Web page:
On the first Sunday of April in 2015, Brian Cuthbert brought a Cork team to Owenbeg already guaranteed a place in the knockout stages of Division 1. Victory over Mayo in round six the previous weekend had secured a place in the semi-finals and management made seven changes for what was effectively a dead rubber tie which they lost 2-15 to 1-11. It didn’t matter.
Tomorrow’s fixture at Celtic Park matters. It matters hugely. Cork, despite managing just one win from their opening five games, are still in control of their destiny. And they’ll want to keep it that way ahead of Down’s visit next weekend.
Remember back to the concluding Sunday of last year’s league where Colin Walshe’s late winner for Monaghan over Donegal at Castleblayney ejected the Rebels from the top tier by virtue of an inferior scoring difference.
Ironically enough, it is Cork’s scoring difference which currently has them above Fermanagh and Down in the Division Two table - and out of the relegation zone.
Derry manager Damian Barton, whose team sit bottom of Division 2, has described the fixture as “critical” for both sides. He expects Cork to travel north carrying “psychological scars” from their draw with Meath which was very much a point lost rather than a point gained.
Speaking in advance of that game, selector Eoin O’Neill was asked why Cork are coming unstuck against opposition traditionally viewed as easy pickings for footballers in red. He replied: “Maybe, their attitude has been a little off during games.
"Maybe, it is their confidence and not being able to handle a setback when it happens on the field. That is the stuff we’ve been working on. It is obvious to us we have to get them a little bit more resilient and get a bit better at working our way through rough patches in matches.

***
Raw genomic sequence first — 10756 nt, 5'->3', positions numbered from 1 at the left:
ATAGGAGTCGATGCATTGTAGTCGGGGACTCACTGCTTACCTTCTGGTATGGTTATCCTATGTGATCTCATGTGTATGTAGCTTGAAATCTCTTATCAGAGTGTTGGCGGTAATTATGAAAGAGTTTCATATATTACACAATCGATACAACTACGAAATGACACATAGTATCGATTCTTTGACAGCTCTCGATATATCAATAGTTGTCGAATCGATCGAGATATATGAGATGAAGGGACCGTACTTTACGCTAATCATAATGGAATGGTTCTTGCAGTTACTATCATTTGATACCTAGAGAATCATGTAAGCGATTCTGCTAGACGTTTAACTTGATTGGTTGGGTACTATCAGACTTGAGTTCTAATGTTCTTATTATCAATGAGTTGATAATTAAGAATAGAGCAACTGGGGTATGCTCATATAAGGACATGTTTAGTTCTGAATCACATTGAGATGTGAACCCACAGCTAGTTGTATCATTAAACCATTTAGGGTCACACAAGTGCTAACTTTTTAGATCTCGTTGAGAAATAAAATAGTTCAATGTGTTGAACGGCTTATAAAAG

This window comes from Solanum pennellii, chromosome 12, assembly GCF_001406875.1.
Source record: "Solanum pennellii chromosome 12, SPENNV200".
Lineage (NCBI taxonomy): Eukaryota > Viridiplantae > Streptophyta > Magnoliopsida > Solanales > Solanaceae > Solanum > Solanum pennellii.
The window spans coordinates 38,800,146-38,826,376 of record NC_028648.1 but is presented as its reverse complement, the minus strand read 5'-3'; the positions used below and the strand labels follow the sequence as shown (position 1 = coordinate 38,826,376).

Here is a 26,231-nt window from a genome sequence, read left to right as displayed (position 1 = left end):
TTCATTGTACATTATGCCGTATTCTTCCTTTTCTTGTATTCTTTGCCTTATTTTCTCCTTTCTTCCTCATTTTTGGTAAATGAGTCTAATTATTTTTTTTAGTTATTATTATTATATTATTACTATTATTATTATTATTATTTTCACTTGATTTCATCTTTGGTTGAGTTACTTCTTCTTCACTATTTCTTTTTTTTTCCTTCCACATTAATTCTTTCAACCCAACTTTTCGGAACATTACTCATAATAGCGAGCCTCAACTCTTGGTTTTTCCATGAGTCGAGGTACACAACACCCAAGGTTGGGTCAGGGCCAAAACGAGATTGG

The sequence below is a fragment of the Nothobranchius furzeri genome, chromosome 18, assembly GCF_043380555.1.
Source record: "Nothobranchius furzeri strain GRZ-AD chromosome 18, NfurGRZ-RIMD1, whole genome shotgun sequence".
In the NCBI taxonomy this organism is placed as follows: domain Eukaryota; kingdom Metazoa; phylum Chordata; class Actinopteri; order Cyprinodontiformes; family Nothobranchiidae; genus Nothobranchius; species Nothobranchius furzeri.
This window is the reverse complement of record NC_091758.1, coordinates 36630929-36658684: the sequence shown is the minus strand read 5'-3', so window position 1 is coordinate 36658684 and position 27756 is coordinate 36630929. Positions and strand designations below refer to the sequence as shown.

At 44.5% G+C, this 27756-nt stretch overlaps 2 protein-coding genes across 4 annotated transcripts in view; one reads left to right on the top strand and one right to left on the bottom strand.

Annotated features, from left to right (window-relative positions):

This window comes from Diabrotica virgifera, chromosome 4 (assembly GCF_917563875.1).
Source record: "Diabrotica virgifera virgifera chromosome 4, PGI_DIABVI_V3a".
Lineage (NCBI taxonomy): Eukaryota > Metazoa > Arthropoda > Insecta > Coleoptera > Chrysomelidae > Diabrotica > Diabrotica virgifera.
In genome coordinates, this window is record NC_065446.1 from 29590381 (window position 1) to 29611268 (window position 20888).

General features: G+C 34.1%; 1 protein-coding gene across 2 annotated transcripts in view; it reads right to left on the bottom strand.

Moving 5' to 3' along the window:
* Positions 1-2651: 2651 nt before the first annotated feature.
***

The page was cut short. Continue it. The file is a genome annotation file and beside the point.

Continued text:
“It is not one-off results with Cork at the moment, unfortunately. We’ve had a couple of ups and downs. Before we took them and since we’ve taken them, they’ve been like that. I think their confidence has taken a knocking.”
They found themselves in a rough patch against Meath. How it came about remains unclear given Cork had a nine-point lead before the wheels began to fall off. That they were outscored 1-8 to 0-1 between the 46th and 65th minute has been well documented this week. But amplifying the extent to which the home side retreated into their shell when Meath got a march on them is the number of chances squandered by the Royals.
After Donal Keogan’s goal to leave the scoreboard reading 0-16 to 1-11, Sean Tobin sent a run-of-the-mill free to the left and wide of Ken O’Halloran’s goal. Eamonn Wallace was off target in the subsequent action. Graham Reilly brought it back to the minimum, but there followed further misses from Donal Lenihan (wide) and James Toher (post).
In total, Meath created 13 scoring chances to Cork’s two during this 19- minute spell. It was the same against Galway in the opening round where they were unable to defend a two-point lead heading into second-half stoppages.
Against Clare, they failed to provide a sufficient response to three unanswered points at the beginning of the second-half which sent the Banner three clear. Against Kildare, they were two in arrears with 13 minutes remaining and the wind at their backs. They didn’t push on.
Go back to last June and that championship upset at the hands of Tipperary. The Rebels rescued a nine-point deficit to draw level as the clock ticked into the red. Again, they didn’t push on. The poise and leadership which this team is so clearly deficient in was put to manager Peadar Healy last Sunday.
He felt Mark Collins, Ruairi Deane and Stephen Cronin fronted up when the going got tough in the second period. Three players out of 15. That’s hardly encouraging. Neither is the stat which shows Longford, Limerick and Fermanagh are the only teams Cork have beaten in the past 11 months.
There were many who were irked by Cork chairman Ger Lane’s comments at last December’s convention concerning Healy’s side. “Cork football should be in a much better position and questions have to be asked if it doesn’t happen in 2017,” he said.
It hasn’t happened thus far and should they return from Derry empty-handed, pressure from the board will be the least of their worries.